all subsequent time. When it is remembered that there have been two major

    post-Cambrian orogenies in the Appalachian and Cordilleran parts of North

    America respectively, it can be appreciated that there is likely to be

    evidence of several important periods of mountain building preserved in the

    pre-Cambrian rocks.

            The danger of supposing that pre-Cambrian time is divided into only two

    great divisions is thus obvious. It has been shown that no universal or even

    general disturbance nor stratigraphic break marks the close of pre-Cambrian

    time. Leith has similarly pointed out t r hat no universal break exists between

    the Archean and Proterozoic (or Algonkian) types or rocks; that properly

    these are not divisions of time, but rather that they should be used to refer

    to two types of rock assemblage, the one profoundly disturbed and extensively

    intruded by granites, the other only gently folded and containing only limited

    bodies of intrusives. Without doubt, the less altered Proterozoic rocks are

    often the younger, but that cannot be stated as a general proposition.

            This distinction is most important in the Arctic. Although it is convenient

    to consider the gently dipping Proterozoic type of rocks of the northwestern

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    shield, of the Belcher Islands, and of the Labrador Trough together with

    those which they resemble near Lakes Superior and Ruron, there are no grounds

    known why they should all be considered to be of the same age nor even why

    they should all have to be considered late pre-Cambrian in age. Unfortunately,

    this assumption has often been made.

            Because there is a lack of fossils in pre-Cambrian rocks, the few radio–

    active age determinations will have to be supplemented by a proper understanding

    of the structure of the shield in order to arrive at even a rough time scale.

    It is considered that the Archean type of rocks are the cores or roots of old

    mountain ranges. Fortunately, mountains are built in definite belts and

    during periods of time limited to a few [ ?] hundreds of millions of years.

    Thus, the coast ranges of the Cordilleran have been built during the past 100

    million years while the Appalachian Mountains were folded and intruded by

    igneous rocks during the Paleozoic period from 200 to 600 million years ago.

    It is considered that shields can be divided into similar belts which can be

    roughly dated. In the south and northwest the pattern is emerging, elsewhere

    it has yet to be discovered.

            A third principle which appears to be true is that these mountain belts

    are concentrically arranged about continental centers or nuclei. The arrange–

    ment is such that mountain belts generally parallel the margin of the continent

    with younger rocks toward the outside.

            The only exception known to this arrangement parallel to the margin of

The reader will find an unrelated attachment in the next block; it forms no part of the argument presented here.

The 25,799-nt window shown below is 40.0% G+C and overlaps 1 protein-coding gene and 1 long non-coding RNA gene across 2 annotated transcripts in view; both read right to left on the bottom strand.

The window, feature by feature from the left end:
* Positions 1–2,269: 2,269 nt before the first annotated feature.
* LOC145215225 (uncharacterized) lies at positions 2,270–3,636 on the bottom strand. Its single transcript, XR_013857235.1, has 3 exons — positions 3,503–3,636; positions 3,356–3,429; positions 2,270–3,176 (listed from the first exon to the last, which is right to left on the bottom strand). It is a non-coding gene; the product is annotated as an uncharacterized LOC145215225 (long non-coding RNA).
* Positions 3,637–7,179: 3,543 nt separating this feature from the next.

the continent is the great belt of sedimentary, volcanic, and metamorphic

    rocks which strike southwest from Chesterfield and Churchill to the margin of

    the prairie overlap south of Lake Athabaska. So completely does this great

    belt of rocks appear to violate the rule of arrangement which prevails elsewhere,

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    that it has been suggested that the mountains they represent were formed like

    the Urals, between two old continental masses and the shield started as two

    centers, one north of Lake Superior and the other north of Great Slave Lake.

    Greenland likely had a third center and others may be found.

            A fourth principle, advanced by Lawson, is that the continents have

    grown by the formation of these marginal mountain ranges. This is the reason

    why the provinces become younger toward the margins of continents.

            These principles are not yet universally agreed upon and there is a lack

    of knowledge of pre-Cambrian geology in the Arctic. It is, therefore, not yet

    possible to subdivide the pre-Cambrian of the Canadian Arctic into belts. One

    can only give brief notes upon the more outstanding local features of pre-Cambrian

    rocks of the Arctic.

            The greater part of Baffin Island and the eastern portions of Devon and

    Ellesmere Islands consist of gneisses and granites containing bands of schists,

    but the rocks of the south coast of Baffin Island include much crystalline

    limestone, the general assemblage resembling in petrology and in foliated

    structure that of the Grenville province of the St. Lawrence river valley.

    In northwestern Baffin Island and in the islands to the north, flat-lying

    sedimentary beds overlie the granites and gneisses. The lowest of these beds

    are frequently unfossiliferous sandstones which have sometimes been referred

    to the late pre-Cambrian and sometimes to the Paleozoic, because the next

    overlying beds are frequently conformable and contain fossils of Ordovician

    and Silurian age.

            At Arctic Bay, close to Admiralty Inlet, these flat-lying unfossiliferous

    beds are cut by large basic dikes having a general east-west strike.

            The basal complex of Labrador and Ungava consists mainly of gneiss and

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    granite, commonly intermixed in different proportions to form migmatites.

    Rose and there are scattered, clearly recognizable remnants of metamorphosed

    sedimentary rocks, conglomerates, quartzites, limestones, and schists. Meta–

    morphosed remains of volcanic tuffs, greenstones, and amphibolites are also